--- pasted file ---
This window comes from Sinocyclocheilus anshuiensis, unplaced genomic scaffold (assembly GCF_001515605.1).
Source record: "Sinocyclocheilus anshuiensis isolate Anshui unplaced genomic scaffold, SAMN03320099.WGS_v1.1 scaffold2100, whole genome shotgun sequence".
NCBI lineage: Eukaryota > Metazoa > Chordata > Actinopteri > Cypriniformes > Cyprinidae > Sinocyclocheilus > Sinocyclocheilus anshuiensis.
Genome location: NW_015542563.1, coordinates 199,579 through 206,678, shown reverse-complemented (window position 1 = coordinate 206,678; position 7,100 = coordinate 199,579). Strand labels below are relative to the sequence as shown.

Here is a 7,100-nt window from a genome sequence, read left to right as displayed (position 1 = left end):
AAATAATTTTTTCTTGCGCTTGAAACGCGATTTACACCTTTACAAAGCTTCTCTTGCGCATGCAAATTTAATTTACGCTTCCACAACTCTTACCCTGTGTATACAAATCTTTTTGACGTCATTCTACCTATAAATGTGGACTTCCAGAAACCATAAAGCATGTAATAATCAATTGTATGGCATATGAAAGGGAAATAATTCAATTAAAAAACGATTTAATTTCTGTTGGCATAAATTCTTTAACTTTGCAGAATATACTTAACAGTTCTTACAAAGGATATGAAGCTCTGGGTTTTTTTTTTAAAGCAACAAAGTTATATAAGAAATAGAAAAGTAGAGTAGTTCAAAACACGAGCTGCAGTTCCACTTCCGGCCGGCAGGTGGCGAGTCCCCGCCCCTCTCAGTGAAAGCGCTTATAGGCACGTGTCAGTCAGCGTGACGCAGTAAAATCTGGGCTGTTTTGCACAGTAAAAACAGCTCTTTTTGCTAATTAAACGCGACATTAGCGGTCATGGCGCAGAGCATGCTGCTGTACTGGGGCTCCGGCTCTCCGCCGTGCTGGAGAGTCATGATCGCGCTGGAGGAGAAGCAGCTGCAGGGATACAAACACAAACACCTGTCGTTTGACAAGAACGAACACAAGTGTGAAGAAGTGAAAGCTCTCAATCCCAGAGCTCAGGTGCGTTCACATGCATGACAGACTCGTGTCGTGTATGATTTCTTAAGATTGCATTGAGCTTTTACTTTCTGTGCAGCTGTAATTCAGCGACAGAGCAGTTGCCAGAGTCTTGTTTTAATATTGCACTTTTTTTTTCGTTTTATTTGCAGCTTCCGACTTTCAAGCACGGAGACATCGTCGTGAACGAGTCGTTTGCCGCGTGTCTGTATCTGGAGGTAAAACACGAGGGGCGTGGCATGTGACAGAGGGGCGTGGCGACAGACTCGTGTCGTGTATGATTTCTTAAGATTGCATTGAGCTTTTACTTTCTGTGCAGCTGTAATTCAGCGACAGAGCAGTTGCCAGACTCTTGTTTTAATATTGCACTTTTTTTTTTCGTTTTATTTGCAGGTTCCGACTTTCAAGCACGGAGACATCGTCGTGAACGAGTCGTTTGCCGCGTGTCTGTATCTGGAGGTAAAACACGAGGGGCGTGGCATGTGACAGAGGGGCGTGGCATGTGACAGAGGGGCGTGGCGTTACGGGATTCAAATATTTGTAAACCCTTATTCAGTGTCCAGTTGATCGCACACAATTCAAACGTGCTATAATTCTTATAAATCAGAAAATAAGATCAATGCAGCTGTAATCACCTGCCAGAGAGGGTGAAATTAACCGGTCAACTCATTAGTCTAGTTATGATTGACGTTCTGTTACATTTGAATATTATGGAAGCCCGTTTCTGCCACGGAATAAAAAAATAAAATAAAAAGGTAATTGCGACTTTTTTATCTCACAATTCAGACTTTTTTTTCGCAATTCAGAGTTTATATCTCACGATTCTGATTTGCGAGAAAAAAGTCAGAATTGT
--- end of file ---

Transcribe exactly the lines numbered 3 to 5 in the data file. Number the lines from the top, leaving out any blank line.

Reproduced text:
NCBI lineage: Eukaryota > Metazoa > Chordata > Actinopteri > Cypriniformes > Cyprinidae > Sinocyclocheilus > Sinocyclocheilus anshuiensis.
Genome location: NW_015542563.1, coordinates 199,579 through 206,678, shown reverse-complemented (window position 1 = coordinate 206,678; position 7,100 = coordinate 199,579). Strand labels below are relative to the sequence as shown.

Here is a 7,100-nt window from a genome sequence, read left to right as displayed (position 1 = left end):